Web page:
Have you seen the Northern Lights? Share your experience with me in the comments below!

21 thoughts on “Northern Lights in Iceland – The First Encounter

  1. pennyglobetrove

    I know exactly what you mean about trial and error. It is exactly what happened to us. If it wasn’t for some more experienced photographers we may have not go any pics at all!

  2. leah sylvia

    Wow all this info is awesome thankyou! I want to try get to Iceland this year and would have had no idea about the camera settings so will definitely be referring back to this :]

    1. Dariel Post author

      You are welcome! Remember the 2 most important things-tripod and set your camera to infinity, otherwise everything will be blurry 🙂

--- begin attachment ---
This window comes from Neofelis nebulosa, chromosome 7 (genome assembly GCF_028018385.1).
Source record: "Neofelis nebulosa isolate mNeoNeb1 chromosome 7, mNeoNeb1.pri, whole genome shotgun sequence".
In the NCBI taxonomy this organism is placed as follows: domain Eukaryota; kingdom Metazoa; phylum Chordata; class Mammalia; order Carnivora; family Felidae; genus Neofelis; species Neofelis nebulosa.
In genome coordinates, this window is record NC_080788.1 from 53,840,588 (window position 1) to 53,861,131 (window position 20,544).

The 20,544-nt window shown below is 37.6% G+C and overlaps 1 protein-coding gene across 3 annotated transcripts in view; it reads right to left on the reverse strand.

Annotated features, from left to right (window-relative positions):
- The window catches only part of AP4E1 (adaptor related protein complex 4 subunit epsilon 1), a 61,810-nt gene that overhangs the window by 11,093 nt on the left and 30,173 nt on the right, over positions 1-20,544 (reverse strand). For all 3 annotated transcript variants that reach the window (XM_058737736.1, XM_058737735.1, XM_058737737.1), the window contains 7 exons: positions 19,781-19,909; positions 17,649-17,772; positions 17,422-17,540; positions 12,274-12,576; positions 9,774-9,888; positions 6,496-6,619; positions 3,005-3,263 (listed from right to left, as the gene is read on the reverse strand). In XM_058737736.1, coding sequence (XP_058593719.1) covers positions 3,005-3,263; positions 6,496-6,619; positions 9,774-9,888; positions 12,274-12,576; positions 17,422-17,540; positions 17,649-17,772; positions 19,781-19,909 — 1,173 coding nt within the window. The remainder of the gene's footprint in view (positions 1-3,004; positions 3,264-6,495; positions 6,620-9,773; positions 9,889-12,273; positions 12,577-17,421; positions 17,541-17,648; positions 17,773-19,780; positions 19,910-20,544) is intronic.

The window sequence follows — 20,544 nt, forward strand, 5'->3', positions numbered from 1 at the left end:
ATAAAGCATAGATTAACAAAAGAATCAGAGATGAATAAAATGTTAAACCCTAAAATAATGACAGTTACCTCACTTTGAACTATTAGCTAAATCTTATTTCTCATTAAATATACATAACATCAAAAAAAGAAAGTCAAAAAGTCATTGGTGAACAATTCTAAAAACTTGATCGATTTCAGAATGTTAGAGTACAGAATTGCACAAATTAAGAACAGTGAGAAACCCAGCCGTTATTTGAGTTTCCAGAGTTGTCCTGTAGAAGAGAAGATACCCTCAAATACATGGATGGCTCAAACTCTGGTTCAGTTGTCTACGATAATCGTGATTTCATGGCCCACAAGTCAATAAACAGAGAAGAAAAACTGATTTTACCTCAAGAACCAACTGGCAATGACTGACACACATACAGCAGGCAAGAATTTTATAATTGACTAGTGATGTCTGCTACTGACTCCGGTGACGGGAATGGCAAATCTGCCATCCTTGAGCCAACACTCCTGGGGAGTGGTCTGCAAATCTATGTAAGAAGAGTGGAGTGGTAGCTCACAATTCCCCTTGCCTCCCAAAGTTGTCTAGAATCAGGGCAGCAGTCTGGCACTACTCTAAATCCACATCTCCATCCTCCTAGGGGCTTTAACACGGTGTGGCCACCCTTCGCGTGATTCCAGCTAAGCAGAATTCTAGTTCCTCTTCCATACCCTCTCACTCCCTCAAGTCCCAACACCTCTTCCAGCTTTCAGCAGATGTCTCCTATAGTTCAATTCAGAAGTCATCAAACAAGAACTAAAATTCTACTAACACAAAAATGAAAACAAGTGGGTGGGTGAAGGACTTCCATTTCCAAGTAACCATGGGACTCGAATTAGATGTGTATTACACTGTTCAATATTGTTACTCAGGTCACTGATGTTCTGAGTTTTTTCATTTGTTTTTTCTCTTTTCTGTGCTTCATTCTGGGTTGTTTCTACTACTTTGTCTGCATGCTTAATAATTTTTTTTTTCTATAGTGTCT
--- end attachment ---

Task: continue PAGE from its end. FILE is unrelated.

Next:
3. Cali

    I am dying to see the Northern Lights. Your photography tips are so helpful for a novice like me! I have pinned this so I can refresh my memory later!!

  4. Suzanne (PhilaTravelGirl)

    I did see them on an epic adventure and like the rest didn’t set the camera before I got there so I played with it as did guides and hoped for the best. I did manage some good shots but really enjoyed watching them without the camera

    1. Dariel Post author

      That’s great! I agree that besides taking photographs, it is important to just watch the lights and enjoy the experience.

  5. Alex

    Sounds brilliant! That’s cool that you got to see them in Iceland — I read that’s iffy given Iceland’s frequent cloudy skies. You’re a lucky one, it seems 🙂

    1. Dariel Post author

      That’s really true! We had pretty bad weather throughout the trip and it was the last 2 days that we got lucky.

  6. Pingback: Northern Lights in Iceland - Grotta Lighthouse - Where's Dariel?